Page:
Ways to Handle Your Pension Pot if You’re an Expat
Pensions can be complicated at the best of times, but what happens when you’re planning to emigrate or already an expat living abroad? This article explains some of the things you might want to think about and how best to handle your retirement pension pot if you’re an expat living abroad.
If You’re Leaving the UK
It’s perfectly possible to remain a member of a pension scheme registered in the UK, regardless of where you live or where your employer is based. You certainly don’t have to give up your pension pot if you’re an expat. There are various other options you can consider too:
Leave your pensions in the existing UK plan
You can claim your pension benefit from age 55 and you may be able to get your 25% tax free lump sum and then use the remaining funds to provide your income in retirement.
Transfer your UK pensions to an approved scheme in the country you’re relocating to
This is possible, but you’ll need to find an overseas pension plan which is a qualifying recognised overseas pension scheme (QROPS).
A QROPS is an overseas scheme which the UK recognises as eligible to receive transfers from UK pensions. To qualify as a QROPS, the scheme must meet a set of UK tax law requirements. To make your research easier, there’s an official list of schemes which meet the conditions.
Pay contributions into a UK pension plan from abroad
You can continue to make contributions to a pension scheme based in the UK even if you move abroad. Depending on where you relocate to, there may be some limitations to the tax benefits that you can get, and you may lose the tax advantages you would have if you lived in the UK.
If You’re Moving to the US from the UK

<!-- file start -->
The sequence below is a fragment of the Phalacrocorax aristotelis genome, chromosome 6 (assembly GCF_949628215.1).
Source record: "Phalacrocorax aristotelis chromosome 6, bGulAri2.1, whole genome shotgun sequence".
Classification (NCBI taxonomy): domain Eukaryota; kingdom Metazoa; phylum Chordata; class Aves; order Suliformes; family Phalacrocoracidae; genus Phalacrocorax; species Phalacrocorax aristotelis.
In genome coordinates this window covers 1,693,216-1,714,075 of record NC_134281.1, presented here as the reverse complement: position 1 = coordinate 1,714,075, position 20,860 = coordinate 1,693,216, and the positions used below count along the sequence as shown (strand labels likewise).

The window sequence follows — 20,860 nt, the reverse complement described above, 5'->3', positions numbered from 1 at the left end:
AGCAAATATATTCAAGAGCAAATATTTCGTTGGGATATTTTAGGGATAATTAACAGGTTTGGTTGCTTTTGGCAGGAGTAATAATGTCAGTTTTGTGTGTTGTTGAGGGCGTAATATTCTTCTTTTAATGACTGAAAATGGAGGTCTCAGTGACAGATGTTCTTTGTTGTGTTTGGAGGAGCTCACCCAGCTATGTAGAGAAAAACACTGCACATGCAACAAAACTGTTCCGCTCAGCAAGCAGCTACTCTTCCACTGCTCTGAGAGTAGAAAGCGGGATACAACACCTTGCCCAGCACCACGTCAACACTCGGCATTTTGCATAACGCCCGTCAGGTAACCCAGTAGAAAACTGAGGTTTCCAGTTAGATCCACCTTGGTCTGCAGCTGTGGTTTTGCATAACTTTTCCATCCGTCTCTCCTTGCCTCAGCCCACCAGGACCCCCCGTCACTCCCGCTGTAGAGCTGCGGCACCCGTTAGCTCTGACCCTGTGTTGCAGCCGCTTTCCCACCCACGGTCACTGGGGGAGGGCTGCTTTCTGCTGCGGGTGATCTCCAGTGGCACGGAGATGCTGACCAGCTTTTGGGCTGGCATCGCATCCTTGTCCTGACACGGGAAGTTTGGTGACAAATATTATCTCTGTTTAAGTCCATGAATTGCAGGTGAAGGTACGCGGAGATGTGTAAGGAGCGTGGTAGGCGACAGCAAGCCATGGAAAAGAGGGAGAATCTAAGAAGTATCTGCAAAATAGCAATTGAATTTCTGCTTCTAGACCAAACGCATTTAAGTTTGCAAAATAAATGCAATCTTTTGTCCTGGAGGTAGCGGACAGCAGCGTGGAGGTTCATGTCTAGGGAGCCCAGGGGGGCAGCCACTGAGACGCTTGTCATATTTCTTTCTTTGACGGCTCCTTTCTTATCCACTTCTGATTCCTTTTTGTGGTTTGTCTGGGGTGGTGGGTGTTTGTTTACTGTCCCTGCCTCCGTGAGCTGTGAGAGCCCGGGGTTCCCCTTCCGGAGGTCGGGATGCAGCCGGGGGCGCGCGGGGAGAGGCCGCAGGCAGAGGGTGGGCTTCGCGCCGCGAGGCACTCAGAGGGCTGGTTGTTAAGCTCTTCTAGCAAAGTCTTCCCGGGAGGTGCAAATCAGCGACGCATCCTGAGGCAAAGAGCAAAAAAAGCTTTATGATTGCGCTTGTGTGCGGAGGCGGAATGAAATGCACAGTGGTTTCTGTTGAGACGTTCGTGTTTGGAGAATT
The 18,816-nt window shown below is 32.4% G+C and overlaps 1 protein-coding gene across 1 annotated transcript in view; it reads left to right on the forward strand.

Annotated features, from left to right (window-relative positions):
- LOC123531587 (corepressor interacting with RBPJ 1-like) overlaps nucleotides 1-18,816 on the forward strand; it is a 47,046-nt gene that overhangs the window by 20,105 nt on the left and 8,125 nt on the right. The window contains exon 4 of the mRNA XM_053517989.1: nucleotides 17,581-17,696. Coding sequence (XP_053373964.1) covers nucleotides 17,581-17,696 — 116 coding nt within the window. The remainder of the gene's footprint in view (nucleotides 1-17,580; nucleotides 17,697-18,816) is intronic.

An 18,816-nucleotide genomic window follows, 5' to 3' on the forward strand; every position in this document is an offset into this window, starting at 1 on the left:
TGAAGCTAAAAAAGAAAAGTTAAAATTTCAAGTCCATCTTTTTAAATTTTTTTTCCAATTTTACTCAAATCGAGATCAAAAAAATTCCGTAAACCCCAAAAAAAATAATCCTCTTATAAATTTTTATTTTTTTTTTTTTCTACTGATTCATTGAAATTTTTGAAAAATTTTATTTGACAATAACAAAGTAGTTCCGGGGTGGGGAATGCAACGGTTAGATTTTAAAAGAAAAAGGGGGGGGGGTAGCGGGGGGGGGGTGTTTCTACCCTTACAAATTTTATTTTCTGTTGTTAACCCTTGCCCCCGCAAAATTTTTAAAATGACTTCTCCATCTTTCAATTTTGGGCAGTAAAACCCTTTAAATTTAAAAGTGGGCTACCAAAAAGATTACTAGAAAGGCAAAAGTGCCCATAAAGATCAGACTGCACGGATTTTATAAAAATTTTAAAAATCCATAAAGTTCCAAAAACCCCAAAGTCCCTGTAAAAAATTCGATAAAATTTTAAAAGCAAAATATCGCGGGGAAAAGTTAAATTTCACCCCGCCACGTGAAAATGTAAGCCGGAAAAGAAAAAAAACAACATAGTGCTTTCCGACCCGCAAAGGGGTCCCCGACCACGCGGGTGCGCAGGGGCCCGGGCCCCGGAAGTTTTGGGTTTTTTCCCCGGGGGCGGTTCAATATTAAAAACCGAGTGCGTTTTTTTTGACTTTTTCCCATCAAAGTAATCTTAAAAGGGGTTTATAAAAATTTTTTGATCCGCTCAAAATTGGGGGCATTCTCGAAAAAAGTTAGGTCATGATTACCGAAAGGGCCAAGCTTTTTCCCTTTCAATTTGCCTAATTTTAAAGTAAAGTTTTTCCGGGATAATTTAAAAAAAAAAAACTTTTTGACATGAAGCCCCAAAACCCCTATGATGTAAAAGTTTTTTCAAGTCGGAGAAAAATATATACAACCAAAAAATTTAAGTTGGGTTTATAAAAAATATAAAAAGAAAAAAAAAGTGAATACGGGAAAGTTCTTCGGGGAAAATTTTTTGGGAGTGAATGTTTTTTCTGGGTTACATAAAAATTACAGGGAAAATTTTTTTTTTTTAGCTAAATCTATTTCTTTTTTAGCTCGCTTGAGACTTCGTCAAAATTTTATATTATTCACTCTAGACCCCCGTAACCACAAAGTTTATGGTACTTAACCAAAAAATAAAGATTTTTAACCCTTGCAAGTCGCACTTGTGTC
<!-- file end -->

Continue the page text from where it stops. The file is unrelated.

Now that it’s compulsory for UK employers to enrol their employees into a workplace pension scheme, it’s likely that if you’re of working age and moving abroad, you’ll have built up some pension benefits. If you’re making the move to America can you transfer your pension to the US or are you better off leaving things as they stand?
The answer may come down to whether it’s even possible to transfer your existing UK pension. It isn’t possible to transfer your UK pension plan to a 401k and transferring your UK pension to another plan is generally only possible if the receiving pension scheme has a qualifying recognised overseas pension scheme or QROPS status.
The single biggest reason your options are limited is that there are currently only two recognised schemes in the USA who can accept UK transfers. Unless you happen to work for one of these two sponsoring employers, you won’t be able to transfer your pension to the US.
So, What Are Your Options?
There may be a possibility that you could set up a SIPP scheme and transfer your existing UK pension to that. A SIPP is the most flexible and versatile personal pension arrangement you can have and there are specialist pension experts who can help you find the right SIPP provider to set one up, even after you have made the move to the US.
If You’re Moving to the UK from the US
If you’re a US citizen living in the UK you can retain your US pension and let the invested funds continue to grow. It is possible to transfer your US pension to a UK scheme, but this can be costly because the UK pension regulations are particularly complex and you would need to find an authorised specialist advisor.
On top of the complications surrounding pension transfers from the US to the UK, you will also have to pay US tax on the amount your transfer. This could mean you lose up to 30% of your pension pot if you’re an expat to US tax. The upside of this tax charge is that once this 30% bill is paid, that is the last US tax bill you will have to pay on your pension once the transfer is complete.
If you’re still working and expect to continue to work and contribute to a pension for some years to come, it may be worth considering taking the 30% tax hit. Doing so may be painful at the time but, once your funds are in a UK pension, you can continue to make payments, and let your pension pot grow until the time comes to retire and reap the rewards of your hard work.